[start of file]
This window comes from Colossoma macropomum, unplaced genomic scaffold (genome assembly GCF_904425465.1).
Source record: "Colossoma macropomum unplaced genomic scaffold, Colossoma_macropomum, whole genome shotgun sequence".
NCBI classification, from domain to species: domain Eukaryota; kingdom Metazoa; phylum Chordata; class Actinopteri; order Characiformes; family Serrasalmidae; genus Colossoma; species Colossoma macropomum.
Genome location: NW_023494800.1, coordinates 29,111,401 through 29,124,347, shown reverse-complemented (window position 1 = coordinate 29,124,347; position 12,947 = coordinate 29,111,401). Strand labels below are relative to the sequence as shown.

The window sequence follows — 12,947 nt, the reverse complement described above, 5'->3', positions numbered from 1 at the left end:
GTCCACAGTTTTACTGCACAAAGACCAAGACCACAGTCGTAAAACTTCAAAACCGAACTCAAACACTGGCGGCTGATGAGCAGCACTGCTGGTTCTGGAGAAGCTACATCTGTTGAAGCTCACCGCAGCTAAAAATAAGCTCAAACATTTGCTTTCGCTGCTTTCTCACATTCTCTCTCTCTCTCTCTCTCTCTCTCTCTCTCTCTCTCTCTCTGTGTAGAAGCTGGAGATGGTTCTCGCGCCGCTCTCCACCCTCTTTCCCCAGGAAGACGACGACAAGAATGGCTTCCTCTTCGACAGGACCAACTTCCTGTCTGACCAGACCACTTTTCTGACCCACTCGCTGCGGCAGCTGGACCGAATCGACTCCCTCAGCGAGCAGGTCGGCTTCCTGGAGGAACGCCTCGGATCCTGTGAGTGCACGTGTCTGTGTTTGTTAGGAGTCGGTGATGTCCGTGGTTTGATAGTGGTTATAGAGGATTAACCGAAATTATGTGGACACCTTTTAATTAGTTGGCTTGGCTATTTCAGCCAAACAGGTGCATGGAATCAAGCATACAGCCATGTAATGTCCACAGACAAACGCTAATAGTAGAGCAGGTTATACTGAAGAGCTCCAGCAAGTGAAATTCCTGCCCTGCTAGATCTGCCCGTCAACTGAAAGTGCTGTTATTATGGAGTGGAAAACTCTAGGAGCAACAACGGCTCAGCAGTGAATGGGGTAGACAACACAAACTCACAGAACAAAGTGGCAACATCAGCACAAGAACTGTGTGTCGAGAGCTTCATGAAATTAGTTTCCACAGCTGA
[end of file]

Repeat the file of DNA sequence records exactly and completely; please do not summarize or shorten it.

This window comes from Colossoma macropomum, unplaced genomic scaffold (genome assembly GCF_904425465.1).
Source record: "Colossoma macropomum unplaced genomic scaffold, Colossoma_macropomum, whole genome shotgun sequence".
NCBI classification, from domain to species: domain Eukaryota; kingdom Metazoa; phylum Chordata; class Actinopteri; order Characiformes; family Serrasalmidae; genus Colossoma; species Colossoma macropomum.
Genome location: NW_023494800.1, coordinates 29,111,401 through 29,124,347, shown reverse-complemented (window position 1 = coordinate 29,124,347; position 12,947 = coordinate 29,111,401). Strand labels below are relative to the sequence as shown.

The window sequence follows — 12,947 nt, the reverse complement described above, 5'->3', positions numbered from 1 at the left end:
GTCCACAGTTTTACTGCACAAAGACCAAGACCACAGTCGTAAAACTTCAAAACCGAACTCAAACACTGGCGGCTGATGAGCAGCACTGCTGGTTCTGGAGAAGCTACATCTGTTGAAGCTCACCGCAGCTAAAAATAAGCTCAAACATTTGCTTTCGCTGCTTTCTCACATTCTCTCTCTCTCTCTCTCTCTCTCTCTCTCTCTCTCTCTCTCTGTGTAGAAGCTGGAGATGGTTCTCGCGCCGCTCTCCACCCTCTTTCCCCAGGAAGACGACGACAAGAATGGCTTCCTCTTCGACAGGACCAACTTCCTGTCTGACCAGACCACTTTTCTGACCCACTCGCTGCGGCAGCTGGACCGAATCGACTCCCTCAGCGAGCAGGTCGGCTTCCTGGAGGAACGCCTCGGATCCTGTGAGTGCACGTGTCTGTGTTTGTTAGGAGTCGGTGATGTCCGTGGTTTGATAGTGGTTATAGAGGATTAACCGAAATTATGTGGACACCTTTTAATTAGTTGGCTTGGCTATTTCAGCCAAACAGGTGCATGGAATCAAGCATACAGCCATGTAATGTCCACAGACAAACGCTAATAGTAGAGCAGGTTATACTGAAGAGCTCCAGCAAGTGAAATTCCTGCCCTGCTAGATCTGCCCGTCAACTGAAAGTGCTGTTATTATGGAGTGGAAAACTCTAGGAGCAACAACGGCTCAGCAGTGAATGGGGTAGACAACACAAACTCACAGAACAAAGTGGCAACATCAGCACAAGAACTGTGTGTCGAGAGCTTCATGAAATTAGTTTCCACAGCTGA